The 26 pages of regulations include physical requirements for clinics, allow inspectors to make unannounced visits and require that clinics work with hospitals to provide emergency care. The rules also allow the state’s health commissioner to suspend or revoke a clinic’s license, and they require that clinics have infection-prevention plans and that anesthesia be administered by a doctor.
The rules would apply to any Virginia clinic that provides five or more first-trimester abortions a month. About 25,000 abortions were performed in Virginia last year, including those at hospitals and doctor’s offices, according to the state Health Department. Virginia law requires that second-trimester abortions be performed at hospitals.
The Board of Health has nine members appointed by McDonnell and six appointed by McDonnell’s predecessor, Timothy M. Kaine (D). Two Kaine appointees were absent from the meeting.
Fourteen amendments, many offered by Kaine appointee James H. Edmondson Jr. to ease the regulations, were defeated, many after Assistant Attorney General Allyson Tysinger told members that they were outside the board’s jurisdiction.
“I’m just offended by that advice,’’ Edmondson said at one point before voting against the regulations.
Del. Charniele Herring (D-Alexandria), a lawyer who spoke against the regulations, accused Tysinger of acting at the behest of her boss, Attorney General Ken Cuccinelli II (R), who opposes abortion rights and issued an opinion that the state could issue regulations.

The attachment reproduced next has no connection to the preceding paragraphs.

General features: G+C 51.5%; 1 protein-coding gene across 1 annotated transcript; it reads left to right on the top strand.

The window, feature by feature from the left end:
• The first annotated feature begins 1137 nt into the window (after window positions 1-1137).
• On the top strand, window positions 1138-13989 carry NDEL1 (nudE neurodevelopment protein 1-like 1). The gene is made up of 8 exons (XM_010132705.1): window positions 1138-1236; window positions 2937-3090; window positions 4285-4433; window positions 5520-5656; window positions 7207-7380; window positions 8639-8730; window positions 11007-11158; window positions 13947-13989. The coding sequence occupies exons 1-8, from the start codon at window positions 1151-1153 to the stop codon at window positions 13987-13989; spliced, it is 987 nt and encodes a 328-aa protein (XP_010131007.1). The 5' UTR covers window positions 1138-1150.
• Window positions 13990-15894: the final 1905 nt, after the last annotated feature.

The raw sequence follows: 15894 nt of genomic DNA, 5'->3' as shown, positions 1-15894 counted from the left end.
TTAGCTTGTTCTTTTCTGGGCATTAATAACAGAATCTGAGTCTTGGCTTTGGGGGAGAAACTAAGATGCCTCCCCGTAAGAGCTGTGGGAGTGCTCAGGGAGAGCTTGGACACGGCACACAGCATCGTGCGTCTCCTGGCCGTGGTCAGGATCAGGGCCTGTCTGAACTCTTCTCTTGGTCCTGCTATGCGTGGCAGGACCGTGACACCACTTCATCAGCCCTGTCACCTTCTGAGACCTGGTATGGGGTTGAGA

“The heavy hand of government was at work today as the attorney general’s office advised the Virginia Board of Health members that accepting some of the most reasonable amendments to the draft regulations was beyond their authority,’’ she said.
Four amendments were adopted to protect health records, decrease the number of inspections, ease the fee for clinics the first year and mandate that inspectors identify themselves.
The regulations will go to Cuccinelli and McDonnell for review. “We will review the regulations as approved by the board in the weeks ahead,’’ McDonnell spokesman Jeff Caldwell said Thursday.
Regulatory changes by the Board of Health typically take as long as two years to implement. But state officials have been rushing to adopt new rules after the General Assembly voted this spring to mandate that they be written no more than 280 days after a bill was signed into law.